A PIGEON fancier found himself in the dock after setting himself up as a medicine man for sick birds.
Kevin Winter imported unauthorised medicines from South Africa and dished them out to bird fanciers on Wearside.
Officials from the Department of Environment, Food and Rural Affairs (Defra) found a stash of the drugs when they raided his home at Canon Cockin Street, Hendon, and his lock-up at nearby Toward Road in August 2008.
At Newcastle Crown Court yesterday Winter, 53, pleaded guilty to nine charges of importing unauthorised veterinary medicinal products between November 2006 and July 2008.
He admitted two charges of possessing the drugs, one charge of procuring the drugs and two charges of supplying drugs to his business customers.
He admitted one charge of possessing human medicine with intent to place them on the market.
He pleaded guilty to an unrelated charge of fraud in connection with a batch of sheep drench.
His barrister Robert Adams told the court: “This case is effectively about importation of veterinary drugs from abroad.”
Winter had faced further charges, including an allegation he practised as a vet while not registered, but they will no longer be pursued by prosecutors.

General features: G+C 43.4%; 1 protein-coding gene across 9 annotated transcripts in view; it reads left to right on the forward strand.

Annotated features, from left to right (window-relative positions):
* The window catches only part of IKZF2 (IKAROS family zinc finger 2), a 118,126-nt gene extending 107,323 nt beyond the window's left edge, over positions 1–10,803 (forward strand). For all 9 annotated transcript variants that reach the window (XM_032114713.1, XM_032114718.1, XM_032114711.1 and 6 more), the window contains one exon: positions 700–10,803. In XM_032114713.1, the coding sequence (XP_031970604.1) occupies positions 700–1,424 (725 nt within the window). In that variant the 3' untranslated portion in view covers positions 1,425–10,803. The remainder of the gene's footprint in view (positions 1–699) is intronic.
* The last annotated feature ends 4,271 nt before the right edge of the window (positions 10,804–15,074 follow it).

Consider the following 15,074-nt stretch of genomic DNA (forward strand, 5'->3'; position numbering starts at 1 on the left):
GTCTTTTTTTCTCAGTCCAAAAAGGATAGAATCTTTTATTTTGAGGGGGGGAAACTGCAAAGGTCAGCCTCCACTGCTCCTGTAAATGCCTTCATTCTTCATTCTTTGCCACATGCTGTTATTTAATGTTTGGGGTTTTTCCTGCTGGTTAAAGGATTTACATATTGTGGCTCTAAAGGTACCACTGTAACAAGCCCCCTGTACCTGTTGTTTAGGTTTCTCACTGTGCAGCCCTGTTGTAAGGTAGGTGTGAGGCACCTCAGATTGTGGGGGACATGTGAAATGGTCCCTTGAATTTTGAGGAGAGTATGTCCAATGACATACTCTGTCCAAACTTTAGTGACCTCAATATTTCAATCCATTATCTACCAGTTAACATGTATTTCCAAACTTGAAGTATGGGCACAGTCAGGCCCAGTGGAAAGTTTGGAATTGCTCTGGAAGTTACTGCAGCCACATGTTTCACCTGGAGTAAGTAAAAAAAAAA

Judge Roger Thorn gave no indication what the likely outcome of the case will be.
But he told Winter: “You will get credit for your pleas of guilty.”
He will be sentenced on September 26 and was granted bail in the meantime.
Speaking after the hearing, pigeon fanciers, who described Winter as a “respected and authoritative” figure on Wearside, expressed their shock at the legal action.
“He’s been around for years and has always done a good job for us,” said a 68-year-old veteran flyer. “He’s never let us down. He’s not someone who has just come out of nowhere and started handing out drugs.
“He knows what he’s doing.
“He used to get invited to give talks on the pigeons and has always been highly regarded in the community
“There’s nothing he doesn’t know about them.
“He’s doing a good service. Most of the time he only charged the cost price of the medication.”
A spokesperson for Defra’s Veterinary Medicines Directorate said: “This was an illegal business which attacked the principle of safe and effective veterinary medicines.
“Incorrect use of medication of unknown origin and quality compromises animal health and welfare, increases the risk of harmful residues in the food chain and raises the spectre of unnecessary antibiotic resistance.”